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Madhubani Paintings, Bihar’s Pride

In the year of 1934, a massive earthquake struck the state of Bihar. The then colonial officer of the Madhubani District, William G Archer found a set of Beautiful paintings on the interior walls of the homes that were damaged by the earthquake. Those paintings were the Madhubani Paintings. But the original history dates back thousands of years ago, around the time of Ramayana when King Janaka asked an artist to artistically illustrate his daughter Sita’s wedding to Prince Rama. These paintings were  Madhubani Paintings or Bhitti Chitra. Madhubani paintings are also called Bhitti Chitra as they have originated in the Mithila region of the Bihar border of India & Nepal.


The word Madhubani literally means a “Forest of Honey”. Women of all classes and castes used to paint on canvas, cloth, or cow-dung-washed hand paper. They only used Natural dye and colors and the paintings were intricately designed with geometrical figures and vibrant colors. The themes of Madhubani painting varied from religious themes to mythology. A common subject in Madhubani paintings is Ardhanarishvara (a figure depicting two halves of Shiva – a synthesis of His consort Parvati – as a unification of supreme powers), Mythological characters (Ram, Sita, Hanuman, Krishna, and more), and a picture of the elephant king Ashoka. The art is also called the Mithila art because it originated in Mithila at Madhubani District. The words, Madhubani Art, Mithila art, and Mithila paintings are simultaneously and synonymously used to denote such paintings. Today, the district Madhubani is a major exporter of these paintings. India had awarded the GI or geographical indication tag to six Madhubani paintings. These paintings are notable for their two-dimensional portrayal and naturally derived colors which are used in the paintings. The artists do not leave any empty space in the paintings, they carefully fill every gap with imagery of flowers and geometric designs, and sometimes even animals.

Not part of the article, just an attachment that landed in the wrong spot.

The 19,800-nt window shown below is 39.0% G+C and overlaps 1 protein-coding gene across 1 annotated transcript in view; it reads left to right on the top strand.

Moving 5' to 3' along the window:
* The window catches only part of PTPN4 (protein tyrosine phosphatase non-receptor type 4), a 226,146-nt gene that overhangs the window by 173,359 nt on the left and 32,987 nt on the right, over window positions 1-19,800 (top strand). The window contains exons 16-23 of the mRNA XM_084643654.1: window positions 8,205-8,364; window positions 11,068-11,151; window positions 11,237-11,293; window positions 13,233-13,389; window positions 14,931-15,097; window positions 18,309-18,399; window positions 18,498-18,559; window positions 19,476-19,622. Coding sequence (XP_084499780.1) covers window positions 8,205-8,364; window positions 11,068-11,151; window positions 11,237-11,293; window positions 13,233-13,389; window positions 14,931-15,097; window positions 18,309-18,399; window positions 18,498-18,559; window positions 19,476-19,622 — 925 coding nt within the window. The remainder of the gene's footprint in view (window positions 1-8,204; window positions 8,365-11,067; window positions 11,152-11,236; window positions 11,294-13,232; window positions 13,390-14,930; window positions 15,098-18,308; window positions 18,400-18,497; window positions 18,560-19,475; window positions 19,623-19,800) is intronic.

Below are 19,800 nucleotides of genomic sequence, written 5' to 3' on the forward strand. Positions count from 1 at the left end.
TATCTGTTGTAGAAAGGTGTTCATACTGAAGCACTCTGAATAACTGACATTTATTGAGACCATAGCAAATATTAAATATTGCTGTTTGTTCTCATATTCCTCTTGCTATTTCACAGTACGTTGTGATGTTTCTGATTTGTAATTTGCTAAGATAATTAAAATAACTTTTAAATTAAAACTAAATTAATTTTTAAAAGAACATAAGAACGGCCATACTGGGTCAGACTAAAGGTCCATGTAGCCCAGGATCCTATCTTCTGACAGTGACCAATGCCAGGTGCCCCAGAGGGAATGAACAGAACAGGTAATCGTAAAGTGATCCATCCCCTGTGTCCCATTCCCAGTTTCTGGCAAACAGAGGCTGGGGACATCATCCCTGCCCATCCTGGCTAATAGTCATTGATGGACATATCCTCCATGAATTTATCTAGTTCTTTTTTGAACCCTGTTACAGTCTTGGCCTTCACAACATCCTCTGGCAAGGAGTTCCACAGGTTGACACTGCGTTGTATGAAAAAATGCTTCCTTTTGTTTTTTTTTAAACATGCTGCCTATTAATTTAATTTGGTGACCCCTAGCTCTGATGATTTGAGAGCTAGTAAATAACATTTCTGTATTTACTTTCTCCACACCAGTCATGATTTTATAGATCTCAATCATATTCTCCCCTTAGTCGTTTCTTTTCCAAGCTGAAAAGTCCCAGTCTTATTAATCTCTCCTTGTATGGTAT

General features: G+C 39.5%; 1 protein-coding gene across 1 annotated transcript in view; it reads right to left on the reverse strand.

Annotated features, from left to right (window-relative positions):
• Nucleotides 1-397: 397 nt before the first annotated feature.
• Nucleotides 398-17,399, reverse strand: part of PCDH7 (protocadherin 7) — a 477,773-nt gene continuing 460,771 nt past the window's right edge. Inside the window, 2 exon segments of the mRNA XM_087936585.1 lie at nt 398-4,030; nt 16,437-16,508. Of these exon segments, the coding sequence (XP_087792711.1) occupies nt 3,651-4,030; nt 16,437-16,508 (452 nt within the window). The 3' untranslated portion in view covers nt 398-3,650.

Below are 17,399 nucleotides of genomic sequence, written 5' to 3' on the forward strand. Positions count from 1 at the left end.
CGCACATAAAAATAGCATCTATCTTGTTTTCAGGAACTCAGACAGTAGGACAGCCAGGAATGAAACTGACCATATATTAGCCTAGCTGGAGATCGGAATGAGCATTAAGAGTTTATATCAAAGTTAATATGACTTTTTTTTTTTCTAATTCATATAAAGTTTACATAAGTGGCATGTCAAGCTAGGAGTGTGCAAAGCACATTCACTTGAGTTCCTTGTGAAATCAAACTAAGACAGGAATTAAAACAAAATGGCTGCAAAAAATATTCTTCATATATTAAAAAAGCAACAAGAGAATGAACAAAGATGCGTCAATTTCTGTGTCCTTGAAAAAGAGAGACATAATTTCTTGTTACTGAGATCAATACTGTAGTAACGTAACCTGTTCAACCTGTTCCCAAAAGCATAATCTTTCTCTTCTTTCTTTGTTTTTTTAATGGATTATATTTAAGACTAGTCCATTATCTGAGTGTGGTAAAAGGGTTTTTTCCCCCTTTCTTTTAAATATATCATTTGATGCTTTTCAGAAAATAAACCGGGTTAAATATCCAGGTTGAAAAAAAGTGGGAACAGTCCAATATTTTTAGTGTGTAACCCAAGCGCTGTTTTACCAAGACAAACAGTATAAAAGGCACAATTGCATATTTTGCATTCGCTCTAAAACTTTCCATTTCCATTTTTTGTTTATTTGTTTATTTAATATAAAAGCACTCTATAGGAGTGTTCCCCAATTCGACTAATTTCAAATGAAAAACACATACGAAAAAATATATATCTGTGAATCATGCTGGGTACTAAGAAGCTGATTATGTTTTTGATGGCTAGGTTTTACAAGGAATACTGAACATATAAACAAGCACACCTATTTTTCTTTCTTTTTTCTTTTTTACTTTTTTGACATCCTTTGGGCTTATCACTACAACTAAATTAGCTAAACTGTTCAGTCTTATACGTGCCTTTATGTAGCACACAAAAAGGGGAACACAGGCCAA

This art form still thrives in the schools of art across Mithila that keep the flame of the talent alive by teaching others, Kalakrithi, Vaidehi, Benipatti, and Gram Vikas Parishad are some of the Famous centers of Paintings.

Madhubani paintings have recently been at the center of attention for their role in environmental conservation efforts in the light of heavy deforestation. In an attempt to protect local trees from being cut down in the name of expanding roads, Shashthi Nath Jha of the Gram Vikas Parishad started the initiative as part of his NGO. These efforts have not only stopped deforestation but attempted to bring back greenery into Bihar which has one of the lowest forest covers in India.